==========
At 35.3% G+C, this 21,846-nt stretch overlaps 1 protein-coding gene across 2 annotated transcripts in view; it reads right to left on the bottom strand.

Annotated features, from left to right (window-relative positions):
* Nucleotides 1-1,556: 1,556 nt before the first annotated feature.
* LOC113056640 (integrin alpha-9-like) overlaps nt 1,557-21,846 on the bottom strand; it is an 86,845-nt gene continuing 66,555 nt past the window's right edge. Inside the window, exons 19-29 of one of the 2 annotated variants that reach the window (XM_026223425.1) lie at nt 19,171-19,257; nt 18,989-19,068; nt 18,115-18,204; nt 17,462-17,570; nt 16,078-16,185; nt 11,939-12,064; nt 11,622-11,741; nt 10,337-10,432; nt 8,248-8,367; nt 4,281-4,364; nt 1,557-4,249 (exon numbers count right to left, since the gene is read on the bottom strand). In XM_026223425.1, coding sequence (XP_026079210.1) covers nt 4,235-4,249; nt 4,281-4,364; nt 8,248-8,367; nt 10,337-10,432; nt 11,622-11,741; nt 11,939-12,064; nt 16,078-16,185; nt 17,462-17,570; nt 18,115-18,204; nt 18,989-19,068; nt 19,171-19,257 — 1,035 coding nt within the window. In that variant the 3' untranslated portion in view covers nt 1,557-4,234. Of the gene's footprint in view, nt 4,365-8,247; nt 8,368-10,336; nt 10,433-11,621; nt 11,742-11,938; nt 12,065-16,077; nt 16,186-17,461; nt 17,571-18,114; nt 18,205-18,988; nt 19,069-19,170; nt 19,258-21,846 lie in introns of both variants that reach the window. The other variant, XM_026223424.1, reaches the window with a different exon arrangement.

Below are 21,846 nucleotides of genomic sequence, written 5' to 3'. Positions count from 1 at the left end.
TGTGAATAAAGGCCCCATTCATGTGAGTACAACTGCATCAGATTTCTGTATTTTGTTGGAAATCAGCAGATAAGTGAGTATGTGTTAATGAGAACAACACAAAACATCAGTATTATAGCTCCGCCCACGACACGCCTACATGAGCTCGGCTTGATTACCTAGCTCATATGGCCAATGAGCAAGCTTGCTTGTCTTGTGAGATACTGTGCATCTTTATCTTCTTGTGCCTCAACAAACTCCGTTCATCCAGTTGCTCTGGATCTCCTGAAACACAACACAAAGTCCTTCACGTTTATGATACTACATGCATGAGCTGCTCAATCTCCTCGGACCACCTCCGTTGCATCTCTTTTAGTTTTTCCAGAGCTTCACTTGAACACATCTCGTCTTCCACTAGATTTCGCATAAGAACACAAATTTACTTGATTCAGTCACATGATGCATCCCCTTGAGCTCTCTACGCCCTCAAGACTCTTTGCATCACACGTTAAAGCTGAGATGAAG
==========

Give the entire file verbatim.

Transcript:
At 35.3% G+C, this 21,846-nt stretch overlaps 1 protein-coding gene across 2 annotated transcripts in view; it reads right to left on the bottom strand.

Annotated features, from left to right (window-relative positions):
* Nucleotides 1-1,556: 1,556 nt before the first annotated feature.
* LOC113056640 (integrin alpha-9-like) overlaps nt 1,557-21,846 on the bottom strand; it is an 86,845-nt gene continuing 66,555 nt past the window's right edge. Inside the window, exons 19-29 of one of the 2 annotated variants that reach the window (XM_026223425.1) lie at nt 19,171-19,257; nt 18,989-19,068; nt 18,115-18,204; nt 17,462-17,570; nt 16,078-16,185; nt 11,939-12,064; nt 11,622-11,741; nt 10,337-10,432; nt 8,248-8,367; nt 4,281-4,364; nt 1,557-4,249 (exon numbers count right to left, since the gene is read on the bottom strand). In XM_026223425.1, coding sequence (XP_026079210.1) covers nt 4,235-4,249; nt 4,281-4,364; nt 8,248-8,367; nt 10,337-10,432; nt 11,622-11,741; nt 11,939-12,064; nt 16,078-16,185; nt 17,462-17,570; nt 18,115-18,204; nt 18,989-19,068; nt 19,171-19,257 — 1,035 coding nt within the window. In that variant the 3' untranslated portion in view covers nt 1,557-4,234. Of the gene's footprint in view, nt 4,365-8,247; nt 8,368-10,336; nt 10,433-11,621; nt 11,742-11,938; nt 12,065-16,077; nt 16,186-17,461; nt 17,571-18,114; nt 18,205-18,988; nt 19,069-19,170; nt 19,258-21,846 lie in introns of both variants that reach the window. The other variant, XM_026223424.1, reaches the window with a different exon arrangement.

Below are 21,846 nucleotides of genomic sequence, written 5' to 3'. Positions count from 1 at the left end.
TGTGAATAAAGGCCCCATTCATGTGAGTACAACTGCATCAGATTTCTGTATTTTGTTGGAAATCAGCAGATAAGTGAGTATGTGTTAATGAGAACAACACAAAACATCAGTATTATAGCTCCGCCCACGACACGCCTACATGAGCTCGGCTTGATTACCTAGCTCATATGGCCAATGAGCAAGCTTGCTTGTCTTGTGAGATACTGTGCATCTTTATCTTCTTGTGCCTCAACAAACTCCGTTCATCCAGTTGCTCTGGATCTCCTGAAACACAACACAAAGTCCTTCACGTTTATGATACTACATGCATGAGCTGCTCAATCTCCTCGGACCACCTCCGTTGCATCTCTTTTAGTTTTTCCAGAGCTTCACTTGAACACATCTCGTCTTCCACTAGATTTCGCATAAGAACACAAATTTACTTGATTCAGTCACATGATGCATCCCCTTGAGCTCTCTACGCCCTCAAGACTCTTTGCATCACACGTTAAAGCTGAGATGAAG